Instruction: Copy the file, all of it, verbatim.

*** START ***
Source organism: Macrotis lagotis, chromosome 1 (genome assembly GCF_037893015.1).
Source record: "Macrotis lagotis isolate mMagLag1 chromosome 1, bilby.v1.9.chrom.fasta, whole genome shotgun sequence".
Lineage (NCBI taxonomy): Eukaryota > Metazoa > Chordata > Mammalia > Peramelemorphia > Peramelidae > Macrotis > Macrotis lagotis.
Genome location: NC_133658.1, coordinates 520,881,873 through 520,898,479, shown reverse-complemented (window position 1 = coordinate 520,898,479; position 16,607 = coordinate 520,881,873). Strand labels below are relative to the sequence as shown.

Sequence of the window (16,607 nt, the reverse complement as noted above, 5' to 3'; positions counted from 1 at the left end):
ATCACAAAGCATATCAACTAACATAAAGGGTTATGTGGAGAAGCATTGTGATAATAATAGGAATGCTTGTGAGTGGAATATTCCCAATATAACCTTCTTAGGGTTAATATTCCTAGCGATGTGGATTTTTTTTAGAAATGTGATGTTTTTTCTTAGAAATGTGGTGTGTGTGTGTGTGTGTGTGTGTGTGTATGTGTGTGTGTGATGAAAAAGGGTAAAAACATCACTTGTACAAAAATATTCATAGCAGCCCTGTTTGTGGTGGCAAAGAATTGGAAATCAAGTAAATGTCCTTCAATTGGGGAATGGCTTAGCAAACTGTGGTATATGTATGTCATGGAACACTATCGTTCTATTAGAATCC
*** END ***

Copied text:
Source organism: Macrotis lagotis, chromosome 1 (genome assembly GCF_037893015.1).
Source record: "Macrotis lagotis isolate mMagLag1 chromosome 1, bilby.v1.9.chrom.fasta, whole genome shotgun sequence".
Lineage (NCBI taxonomy): Eukaryota > Metazoa > Chordata > Mammalia > Peramelemorphia > Peramelidae > Macrotis > Macrotis lagotis.
Genome location: NC_133658.1, coordinates 520,881,873 through 520,898,479, shown reverse-complemented (window position 1 = coordinate 520,898,479; position 16,607 = coordinate 520,881,873). Strand labels below are relative to the sequence as shown.

Sequence of the window (16,607 nt, the reverse complement as noted above, 5' to 3'; positions counted from 1 at the left end):
ATCACAAAGCATATCAACTAACATAAAGGGTTATGTGGAGAAGCATTGTGATAATAATAGGAATGCTTGTGAGTGGAATATTCCCAATATAACCTTCTTAGGGTTAATATTCCTAGCGATGTGGATTTTTTTTAGAAATGTGATGTTTTTTCTTAGAAATGTGGTGTGTGTGTGTGTGTGTGTGTGTGTGTATGTGTGTGTGTGATGAAAAAGGGTAAAAACATCACTTGTACAAAAATATTCATAGCAGCCCTGTTTGTGGTGGCAAAGAATTGGAAATCAAGTAAATGTCCTTCAATTGGGGAATGGCTTAGCAAACTGTGGTATATGTATGTCATGGAACACTATCGTTCTATTAGAATCC